I Can Fly by Ruth Krauss & Mary Blair
(A Golden Classic)

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A bird can fly. So can I. A cow can moo. I can too. Children will love to play along with this little girl, who imagines being any creature that walks, hops, flies, or swims. First published in 1950, this best-loved classic is brought back from the archives for a new generation to enjoy. Mary Blair’s bright, colorful art looks brand-new in this jacketed keepsake edition

About Ruth Krauss & Mary Blair

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Ruth Krauss (1901-1993), a member of the experimental Writer's Laboratory at the Bank Street School in New York City in the 1940s, imaginatively used humor and invented words to create some of the very first books for children that highlighted a child's inner life. She collaborated with some of the greatest illustrators in children's literature, including Maurice Sendak and her husband, Crockett Johnson. Marc Simont (1915- ) was born in Paris. When he was 19, Mr. Simont moved to America. His first illustrations for a children's book appeared in 1939. Since then, he has illustrated nearly a hundred books, working with authors as diverse as Margaret Wise Brown and James Thurber. He won a Caldecott Honor in 1950 for illustrating Ruth Krauss's "The Happy Day," and in in 1957 he was awarded the Caldecott Medal for his pictures in "A Tree is Nice," by Janice May Udry. Mr. Simont and his wife have one grown son, two dogs and a cat. They live in West Cornwall, Connecticut. Mary Blair is best known for her joyful, vibrant style as found in such children’ s book favorites as "I Can Fly," and in the Disney film classics "Alice in Wonderland" and "Peter Pan.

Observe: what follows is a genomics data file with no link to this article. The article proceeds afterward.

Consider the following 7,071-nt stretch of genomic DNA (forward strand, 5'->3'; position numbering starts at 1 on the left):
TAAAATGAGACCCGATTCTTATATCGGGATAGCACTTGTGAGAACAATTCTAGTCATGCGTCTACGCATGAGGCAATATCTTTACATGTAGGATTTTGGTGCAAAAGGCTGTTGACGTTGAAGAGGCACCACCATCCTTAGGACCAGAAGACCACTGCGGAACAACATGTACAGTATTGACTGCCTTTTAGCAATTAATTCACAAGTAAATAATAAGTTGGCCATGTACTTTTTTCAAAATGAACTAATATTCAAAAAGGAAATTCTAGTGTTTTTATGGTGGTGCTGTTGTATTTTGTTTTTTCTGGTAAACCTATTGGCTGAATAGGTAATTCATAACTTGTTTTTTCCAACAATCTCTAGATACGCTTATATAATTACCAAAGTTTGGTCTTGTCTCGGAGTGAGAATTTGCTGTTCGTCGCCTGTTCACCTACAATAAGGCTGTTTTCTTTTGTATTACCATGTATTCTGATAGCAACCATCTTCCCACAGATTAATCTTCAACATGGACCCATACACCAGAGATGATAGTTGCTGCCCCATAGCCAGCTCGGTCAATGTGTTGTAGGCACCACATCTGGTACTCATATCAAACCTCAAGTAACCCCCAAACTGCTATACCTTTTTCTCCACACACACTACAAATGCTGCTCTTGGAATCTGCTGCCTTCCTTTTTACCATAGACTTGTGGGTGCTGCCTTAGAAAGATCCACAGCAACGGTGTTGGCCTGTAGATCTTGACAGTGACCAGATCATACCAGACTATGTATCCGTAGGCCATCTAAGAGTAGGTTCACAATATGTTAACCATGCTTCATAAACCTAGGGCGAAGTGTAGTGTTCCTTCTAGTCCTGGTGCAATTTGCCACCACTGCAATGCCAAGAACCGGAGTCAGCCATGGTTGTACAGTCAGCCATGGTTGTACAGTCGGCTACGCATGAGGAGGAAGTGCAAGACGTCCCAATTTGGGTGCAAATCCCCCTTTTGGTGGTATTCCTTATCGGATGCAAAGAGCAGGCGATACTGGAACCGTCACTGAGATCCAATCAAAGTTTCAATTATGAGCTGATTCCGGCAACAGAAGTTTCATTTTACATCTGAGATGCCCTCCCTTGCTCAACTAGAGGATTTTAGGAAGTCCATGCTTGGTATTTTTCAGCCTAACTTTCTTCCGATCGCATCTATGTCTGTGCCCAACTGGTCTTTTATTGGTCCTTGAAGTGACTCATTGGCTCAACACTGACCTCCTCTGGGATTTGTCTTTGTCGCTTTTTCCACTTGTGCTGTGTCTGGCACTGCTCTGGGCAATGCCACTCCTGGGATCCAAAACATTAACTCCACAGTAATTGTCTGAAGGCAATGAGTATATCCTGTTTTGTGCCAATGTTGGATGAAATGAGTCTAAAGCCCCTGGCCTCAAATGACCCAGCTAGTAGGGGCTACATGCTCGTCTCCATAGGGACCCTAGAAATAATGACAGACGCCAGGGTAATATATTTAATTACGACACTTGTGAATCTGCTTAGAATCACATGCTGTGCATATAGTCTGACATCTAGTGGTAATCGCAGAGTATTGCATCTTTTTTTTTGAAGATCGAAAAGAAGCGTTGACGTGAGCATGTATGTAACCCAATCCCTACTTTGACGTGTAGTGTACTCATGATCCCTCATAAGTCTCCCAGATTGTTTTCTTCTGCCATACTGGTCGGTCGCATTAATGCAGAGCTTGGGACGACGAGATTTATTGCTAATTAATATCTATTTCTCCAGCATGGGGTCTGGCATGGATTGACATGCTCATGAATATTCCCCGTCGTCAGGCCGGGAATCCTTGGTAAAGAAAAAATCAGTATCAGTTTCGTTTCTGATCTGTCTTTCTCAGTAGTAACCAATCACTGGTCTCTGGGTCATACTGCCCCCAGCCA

Published June 27, 2012 by Golden Books. 24 pages
Genres: Action & Adventure, Children's Books, Literature & Fiction. Fiction

Unrated Critic Reviews for I Can Fly

Publishers Weekly

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Through his trademark, meticulous attention to detail, Caldecott winner Spier ( Noah's Ark ) not only spotlights a sensational circus extravaganza, but also examines its many elaborate components--fro

Aug 31 1992 | Read Full Review of I Can Fly (A Golden Classic)

Publishers Weekly

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for example, as she eats celery: ""Crunch crunch crunch/ I'm a goat out to lunch."" The artwork contrasts her antics with the animals she imitates in flatly patterned, stylized shapes that owe much to 1950s-era animation.

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